Tariffs, while essentially unknown to the propane industry, are a key element of the regulatory scheme for natural gas utilities. Unlike a propane distributor, a natural gas utility is granted a monopoly within its service territory. But while gas utilities are free from competition, the price charged for the gas they distribute is strictly regulated. A gas utility must file a proposed tariff with a state regulatory commission (in this case, the Texas Railroad Commission) for its review and approval.
This proposed tariff lists the utility’s services, and it sets forth the prices to be charged for those services. The tariff may include a limitation on liability, such as Section 14, on the theory that such provisions allow the utility to reduce costs and therefore charge lower prices. Once approved by the state regulatory commission, the tariff has the force and effect of law.
In the Ramirez case, the trial court rejected CenterPoint’s post-trial motions, and CenterPoint appealed to the Texas Court of Appeals. That court rejected the gas utility’s position, on the ground that while the tariff could properly limit its liability to its customers (the Castillos), it could not limit liability to non-customers such as Ramirez. CenterPoint took a final appeal to the Texas Supreme Court. The Supreme Court reversed the lower court decision and held in favor of CenterPoint. The court explained the rationale for enforcing a liability limitation contained in a tariff:
“Because competitive forces are absent from the regulatory environs, public utilities have no power to increase rates for all customers based on losses and risks specific to an individual or a class of customers. A public utility ‘cannot pick and choose its customers on the basis of the potential liability’ or ‘accurately estimate its exposure to damages’ or ‘efficiently insure against risks’ because they are required to take all comers at fixed rates. Accordingly, the regulatory body’s rate-making authority encompasses the power to limit liability as an inherent part of the rate the utility charges for its services. We have held that tariff provisions limiting the types of damages for which a utility will be liable should be enforced as written and that claims for damages other than those provided by the tariff will be foreclosed. Such provisions, whether limiting liability for economic losses or personal-injury damages, are presumptively reasonable.”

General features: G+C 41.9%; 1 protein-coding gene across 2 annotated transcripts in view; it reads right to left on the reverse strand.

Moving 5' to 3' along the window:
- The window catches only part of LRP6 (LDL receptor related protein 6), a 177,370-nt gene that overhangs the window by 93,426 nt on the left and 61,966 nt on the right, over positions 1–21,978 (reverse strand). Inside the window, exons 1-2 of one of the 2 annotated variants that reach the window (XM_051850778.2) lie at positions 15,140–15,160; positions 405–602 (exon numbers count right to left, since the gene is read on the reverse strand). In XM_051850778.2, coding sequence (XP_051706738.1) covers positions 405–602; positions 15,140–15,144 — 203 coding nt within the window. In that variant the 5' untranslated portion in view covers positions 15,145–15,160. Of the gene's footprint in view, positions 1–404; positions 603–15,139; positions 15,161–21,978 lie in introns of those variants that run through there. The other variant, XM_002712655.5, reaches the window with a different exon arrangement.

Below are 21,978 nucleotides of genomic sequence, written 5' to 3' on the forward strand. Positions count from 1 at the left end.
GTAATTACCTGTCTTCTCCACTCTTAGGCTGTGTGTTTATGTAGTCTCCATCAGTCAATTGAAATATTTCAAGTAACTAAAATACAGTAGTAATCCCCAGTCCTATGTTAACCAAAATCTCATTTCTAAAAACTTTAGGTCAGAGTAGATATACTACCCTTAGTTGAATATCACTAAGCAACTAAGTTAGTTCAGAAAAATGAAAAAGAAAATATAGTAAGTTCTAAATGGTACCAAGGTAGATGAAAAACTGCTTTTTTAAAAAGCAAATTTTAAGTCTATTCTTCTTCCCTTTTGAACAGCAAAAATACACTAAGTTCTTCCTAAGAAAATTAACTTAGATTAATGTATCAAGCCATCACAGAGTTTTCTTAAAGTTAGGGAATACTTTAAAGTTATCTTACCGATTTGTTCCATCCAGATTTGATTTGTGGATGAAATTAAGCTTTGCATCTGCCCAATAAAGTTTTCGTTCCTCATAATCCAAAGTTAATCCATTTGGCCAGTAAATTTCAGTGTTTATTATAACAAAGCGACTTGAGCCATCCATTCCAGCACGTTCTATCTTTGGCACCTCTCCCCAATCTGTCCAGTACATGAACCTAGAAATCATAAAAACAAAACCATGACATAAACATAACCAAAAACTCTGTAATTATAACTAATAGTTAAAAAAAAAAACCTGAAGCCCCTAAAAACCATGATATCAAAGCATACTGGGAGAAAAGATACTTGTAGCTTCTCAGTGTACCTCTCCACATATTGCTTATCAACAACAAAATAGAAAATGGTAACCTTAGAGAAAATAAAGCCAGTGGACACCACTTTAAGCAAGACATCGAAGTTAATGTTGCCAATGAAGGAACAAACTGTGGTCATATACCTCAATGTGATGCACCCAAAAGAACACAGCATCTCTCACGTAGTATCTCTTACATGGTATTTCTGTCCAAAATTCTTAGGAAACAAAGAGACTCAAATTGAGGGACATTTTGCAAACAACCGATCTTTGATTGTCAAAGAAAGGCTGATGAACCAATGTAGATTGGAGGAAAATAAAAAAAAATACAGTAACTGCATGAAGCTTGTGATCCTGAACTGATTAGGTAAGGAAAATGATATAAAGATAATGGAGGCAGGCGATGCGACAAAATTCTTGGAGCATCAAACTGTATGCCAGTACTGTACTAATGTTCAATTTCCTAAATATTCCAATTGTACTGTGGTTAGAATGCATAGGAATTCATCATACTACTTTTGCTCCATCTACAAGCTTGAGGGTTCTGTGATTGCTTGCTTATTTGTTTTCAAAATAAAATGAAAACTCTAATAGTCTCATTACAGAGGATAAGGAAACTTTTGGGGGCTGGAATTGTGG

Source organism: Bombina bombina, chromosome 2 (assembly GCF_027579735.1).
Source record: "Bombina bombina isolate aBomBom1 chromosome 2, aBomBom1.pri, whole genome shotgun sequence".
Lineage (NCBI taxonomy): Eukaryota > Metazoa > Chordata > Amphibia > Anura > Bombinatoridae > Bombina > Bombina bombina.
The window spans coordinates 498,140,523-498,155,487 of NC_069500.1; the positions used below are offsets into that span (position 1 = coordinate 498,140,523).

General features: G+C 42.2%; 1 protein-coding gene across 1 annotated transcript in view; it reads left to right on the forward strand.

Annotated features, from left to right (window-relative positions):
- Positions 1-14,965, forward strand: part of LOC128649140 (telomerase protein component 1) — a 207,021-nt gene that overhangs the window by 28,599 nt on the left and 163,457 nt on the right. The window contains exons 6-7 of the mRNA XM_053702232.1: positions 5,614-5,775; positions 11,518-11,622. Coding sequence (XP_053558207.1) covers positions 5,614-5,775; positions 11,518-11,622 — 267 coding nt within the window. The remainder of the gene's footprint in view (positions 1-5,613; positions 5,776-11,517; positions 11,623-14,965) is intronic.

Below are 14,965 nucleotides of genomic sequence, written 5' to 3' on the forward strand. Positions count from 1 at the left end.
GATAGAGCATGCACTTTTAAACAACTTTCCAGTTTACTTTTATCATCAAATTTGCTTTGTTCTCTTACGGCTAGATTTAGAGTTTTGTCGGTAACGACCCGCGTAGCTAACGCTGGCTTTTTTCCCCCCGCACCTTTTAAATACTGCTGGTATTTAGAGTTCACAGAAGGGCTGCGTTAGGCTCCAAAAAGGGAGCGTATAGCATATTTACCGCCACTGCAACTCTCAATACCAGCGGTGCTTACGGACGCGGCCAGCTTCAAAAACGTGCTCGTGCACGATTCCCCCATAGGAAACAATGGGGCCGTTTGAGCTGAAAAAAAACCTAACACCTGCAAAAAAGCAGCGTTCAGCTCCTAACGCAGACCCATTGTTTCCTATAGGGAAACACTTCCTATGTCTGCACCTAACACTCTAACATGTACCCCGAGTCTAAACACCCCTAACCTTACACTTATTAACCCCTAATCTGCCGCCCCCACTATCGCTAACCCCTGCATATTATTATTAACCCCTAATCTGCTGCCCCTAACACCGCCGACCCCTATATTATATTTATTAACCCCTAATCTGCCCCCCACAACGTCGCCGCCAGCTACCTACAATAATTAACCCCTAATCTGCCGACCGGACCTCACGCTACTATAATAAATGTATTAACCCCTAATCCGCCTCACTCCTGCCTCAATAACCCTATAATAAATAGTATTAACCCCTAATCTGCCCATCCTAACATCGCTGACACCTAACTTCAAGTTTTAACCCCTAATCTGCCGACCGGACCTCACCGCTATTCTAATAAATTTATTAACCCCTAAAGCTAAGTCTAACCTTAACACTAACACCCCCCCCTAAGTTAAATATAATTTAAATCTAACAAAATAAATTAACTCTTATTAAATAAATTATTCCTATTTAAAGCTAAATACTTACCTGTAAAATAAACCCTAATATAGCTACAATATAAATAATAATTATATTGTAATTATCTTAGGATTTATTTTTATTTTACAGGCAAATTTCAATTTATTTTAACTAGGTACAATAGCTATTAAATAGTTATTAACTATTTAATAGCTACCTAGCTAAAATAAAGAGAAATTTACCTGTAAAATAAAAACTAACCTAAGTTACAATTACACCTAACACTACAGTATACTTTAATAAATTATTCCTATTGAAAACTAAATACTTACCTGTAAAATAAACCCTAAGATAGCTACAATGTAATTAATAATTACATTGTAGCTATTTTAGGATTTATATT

The court then examined the language of Section 14 and concluded that it did apply to the claim asserted against CenterPoint. Ramirez, the court held, was a “consumer” of CenterPoint’s gas under the tariff because he used the gas appliances while he visited the Castillo house; he took showers and ate food that was cooked on the range. And, without question, the loss was caused by the escape of gas from house piping.
Building Code Violation?
Ramirez argued that the CenterPoint tariff conflicts with the Laredo building code, which calls for an inspection of new gas piping “to determine that there are no open fittings or ends and that all valves at unused outlets are closed and plugged or capped.” The court rejected this argument. To the extent that this code created a duty and potential liability for CenterPoint, the tariff’s liability limitation extinguished it. The court vacated the Court of Appeals decision and entered judgment in favor of CenterPoint.
Propane suppliers, of course, cannot normally take advantage of a tariff liability limitation. However, a decision like this is still of interest. Suppliers in Texas may want to suggest legislation that extends a similar liability protection to the propane industry in that state. And to the extent that other states adopt protections from this case for natural gas utilities, propane suppliers in those states might approach their state legislatures for similar protection.